As per "his" battlemap, at 06:04 PG was stationed on the port side of BS, both German ships firing their guns aft of their beam (while the photo shows Bismarck starboard side and firing fore of her beam...) ? :shock:

*** No "shock" required. As most of us know, the photography and the associated track charts available have been subject to a great deal of scrutiny over the years, and many interpretations -- often highly variant interpretations -- have sprung therefrom. The record is ambiguous enough that almost any hypotheses can be put forward and 'proven' by selecting certain sources as being reliable, discarding other sources as unreliable, and filling in the blanks via imagination. I think the account given in the book represents a reasonable synthesis, but I would not consider it -- or for that matter any other -- account as 'definitive'. They represent, at best, variant interpretations of ambiguous and contradictory evidence. ***


2) Where is the "order" (from the above caption at pag.228) from Adm,Lutjens coming from ? This "order" is mentioned also at pag.218 and repeated at pag.242, without giving any reference for it. :?:
I'm not aware of any source for this info, that would be a very valuable one, if true and not only an "authors' free interpretation"....

*** If we attempted to provide sources for every quote and statement used, the book would have more footnotes than text. It's a general account, not an academic paper, and is written that way. I am not sure from whence the word 'order' came, but don't feel that the term was intended to be interpreted (or supported) in any exceptionally rigorous manner. Sometimes a simple brief explanation, though technically incorrect, is better and more appropriate than an extremely lengthy explanation that goes on for hours. One teaches to the middle of the class... ***

As an aside, I would express an opinion that the withholding of various photographs and other sources of information, (e.g. by Herr Nilsson) need not be interpreted as obstructive. As an editor, I very often receive information that the supplier provides with the request, for whatever reasons, that it not be further circulated. In those cases regardless of the copyright formalities, I will abide by that request.

I would caution participants to resist previously experienced tendencies to attack others in a personal manner. If you can't say it nicely, then just don't say it. Concentrate not on why your opponent's argument is bad, but on why your argument is better.

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Re: A correct attribution for the "Flash Effect" photo?

Post by Alberto Virtuani » Wed Dec 11, 2019 10:25 pm

Hello everybody,

thanks to MrJurens for the answers to my 3 questions. My observations:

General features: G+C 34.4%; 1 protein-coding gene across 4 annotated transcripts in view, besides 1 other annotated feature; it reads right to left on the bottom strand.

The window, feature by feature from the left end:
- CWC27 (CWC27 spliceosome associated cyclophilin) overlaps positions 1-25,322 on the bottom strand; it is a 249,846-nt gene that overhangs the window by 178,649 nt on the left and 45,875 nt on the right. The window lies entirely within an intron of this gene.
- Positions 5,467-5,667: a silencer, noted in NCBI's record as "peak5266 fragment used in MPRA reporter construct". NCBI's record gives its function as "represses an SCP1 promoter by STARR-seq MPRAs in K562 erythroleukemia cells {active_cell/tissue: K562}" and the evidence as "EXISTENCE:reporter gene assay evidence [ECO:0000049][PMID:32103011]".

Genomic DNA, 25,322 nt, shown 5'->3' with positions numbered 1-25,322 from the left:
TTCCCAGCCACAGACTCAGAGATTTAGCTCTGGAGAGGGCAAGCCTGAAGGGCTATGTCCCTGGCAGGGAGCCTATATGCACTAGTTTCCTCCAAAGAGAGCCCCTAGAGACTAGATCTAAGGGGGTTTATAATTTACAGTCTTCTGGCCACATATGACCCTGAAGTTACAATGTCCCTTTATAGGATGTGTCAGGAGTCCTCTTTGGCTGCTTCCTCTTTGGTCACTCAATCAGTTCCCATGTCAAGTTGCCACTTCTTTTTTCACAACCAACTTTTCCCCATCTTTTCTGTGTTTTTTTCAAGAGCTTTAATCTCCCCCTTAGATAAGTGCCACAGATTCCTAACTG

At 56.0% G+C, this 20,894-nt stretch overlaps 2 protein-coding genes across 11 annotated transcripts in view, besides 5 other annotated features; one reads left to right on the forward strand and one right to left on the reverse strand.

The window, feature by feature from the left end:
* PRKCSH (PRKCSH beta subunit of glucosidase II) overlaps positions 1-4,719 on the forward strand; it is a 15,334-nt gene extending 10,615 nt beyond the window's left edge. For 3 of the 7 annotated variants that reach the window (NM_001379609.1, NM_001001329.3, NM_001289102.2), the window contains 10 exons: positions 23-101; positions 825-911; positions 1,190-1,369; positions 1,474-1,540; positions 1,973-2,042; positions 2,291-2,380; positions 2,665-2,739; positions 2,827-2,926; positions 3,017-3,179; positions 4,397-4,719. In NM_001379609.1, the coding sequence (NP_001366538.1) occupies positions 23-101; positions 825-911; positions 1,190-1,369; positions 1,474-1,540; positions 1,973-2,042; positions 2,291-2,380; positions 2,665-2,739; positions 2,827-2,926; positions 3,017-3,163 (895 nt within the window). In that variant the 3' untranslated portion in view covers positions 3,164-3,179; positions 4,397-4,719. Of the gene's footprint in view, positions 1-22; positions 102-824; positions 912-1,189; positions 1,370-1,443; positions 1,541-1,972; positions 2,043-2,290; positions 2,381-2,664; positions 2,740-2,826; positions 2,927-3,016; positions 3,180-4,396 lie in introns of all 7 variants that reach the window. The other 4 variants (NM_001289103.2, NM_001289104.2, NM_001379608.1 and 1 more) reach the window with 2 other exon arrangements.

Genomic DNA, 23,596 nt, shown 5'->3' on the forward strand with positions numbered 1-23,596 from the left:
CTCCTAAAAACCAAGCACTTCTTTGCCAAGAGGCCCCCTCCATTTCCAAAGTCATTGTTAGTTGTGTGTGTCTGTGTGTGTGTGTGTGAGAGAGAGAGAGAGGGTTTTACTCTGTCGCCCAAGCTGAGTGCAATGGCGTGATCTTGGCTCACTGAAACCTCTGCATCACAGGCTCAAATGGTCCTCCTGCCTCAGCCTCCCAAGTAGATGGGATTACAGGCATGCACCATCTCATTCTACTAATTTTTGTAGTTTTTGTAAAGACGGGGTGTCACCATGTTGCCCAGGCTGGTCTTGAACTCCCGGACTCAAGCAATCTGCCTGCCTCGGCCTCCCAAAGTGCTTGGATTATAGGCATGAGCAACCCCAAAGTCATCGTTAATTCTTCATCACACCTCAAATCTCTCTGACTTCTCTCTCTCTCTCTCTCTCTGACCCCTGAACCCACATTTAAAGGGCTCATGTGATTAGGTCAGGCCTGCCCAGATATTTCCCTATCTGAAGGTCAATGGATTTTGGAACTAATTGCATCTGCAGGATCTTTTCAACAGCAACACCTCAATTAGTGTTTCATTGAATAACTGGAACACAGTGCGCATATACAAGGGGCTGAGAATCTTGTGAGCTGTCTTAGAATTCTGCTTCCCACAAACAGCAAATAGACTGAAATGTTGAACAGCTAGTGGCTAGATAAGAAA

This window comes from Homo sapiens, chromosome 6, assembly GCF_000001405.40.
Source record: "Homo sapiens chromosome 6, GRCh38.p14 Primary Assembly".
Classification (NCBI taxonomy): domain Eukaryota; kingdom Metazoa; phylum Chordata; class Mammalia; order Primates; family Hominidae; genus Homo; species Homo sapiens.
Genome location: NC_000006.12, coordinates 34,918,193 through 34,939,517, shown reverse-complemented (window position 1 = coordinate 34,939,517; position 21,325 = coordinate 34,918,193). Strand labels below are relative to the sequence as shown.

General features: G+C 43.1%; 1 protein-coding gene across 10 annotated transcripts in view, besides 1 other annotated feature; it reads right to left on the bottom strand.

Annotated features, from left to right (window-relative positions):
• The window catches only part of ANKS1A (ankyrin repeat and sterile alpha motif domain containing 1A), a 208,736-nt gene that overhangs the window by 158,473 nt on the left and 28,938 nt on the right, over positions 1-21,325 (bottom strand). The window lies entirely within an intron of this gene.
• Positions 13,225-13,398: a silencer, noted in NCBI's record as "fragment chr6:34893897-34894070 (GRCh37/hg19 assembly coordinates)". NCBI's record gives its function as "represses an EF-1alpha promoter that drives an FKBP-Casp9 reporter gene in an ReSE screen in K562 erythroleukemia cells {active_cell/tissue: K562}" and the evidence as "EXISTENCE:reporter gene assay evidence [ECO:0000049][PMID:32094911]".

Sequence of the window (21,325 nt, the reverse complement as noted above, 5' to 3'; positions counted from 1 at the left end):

1) Not being sure of the authenticity of a photo, a disclaimer should have been added (or at least a general disclaimer for all the battle images should have been written somewhere).
The caption at pag. 228 is unequivocally stating that the photo was taken during the battle, as all the others "lightly" published in the book...


2) I see all the "indeterminateness" reasons...
However, Mr.Jurens has not answered the key question: based on pag.211 published battlemap, "the flash effect photo" would have been taken at around 06:08:20, no doubts about this fact (download/file.php?id=3593).
Based on what have the authors written 06:04 in the pag.228 caption, making the overall reconstruction "so 'blurry' as to be incomprehensible" ?


3) The word "order" is repeated at least 3 times in the book (viewtopic.php?f=1&t=8756#p85162). I understand the choice not to give a reference for everything in a "divulgative" book, but if there is no source at all for it (as I understand from the answer), such an unsupported "free interpretation" would be a very serious shortcoming for a book that concentrates mainly on the operational history of the ship.


Bye, Alberto
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Re: A correct attribution for the "Flash Effect" photo?

Post by Bill Jurens » Thu Dec 12, 2019 2:55 am

Mr. Virtuani:

Your comments are noted, and will be taken into consideration should a reprint or second-edition be forthcoming.

Bill Jurens

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Re: A correct attribution for the "Flash Effect" photo?

Post by Alberto Virtuani » Thu Dec 12, 2019 8:06 am

Thanks again, Mr.Jurens, for your answer,

however, you have not yet answered the question n.2 (viewtopic.php?f=1&t=8756&p=85197#p85189), therefore re-phrased here below:

a) Based on your own battlemap (download/file.php?id=3593) and assuming (as logical) that you have considered it as being the most accurate possible one, and the one that give to readers the best possible overview of the battle development (having signed and published it in a book dedicated to the Bismarck operation);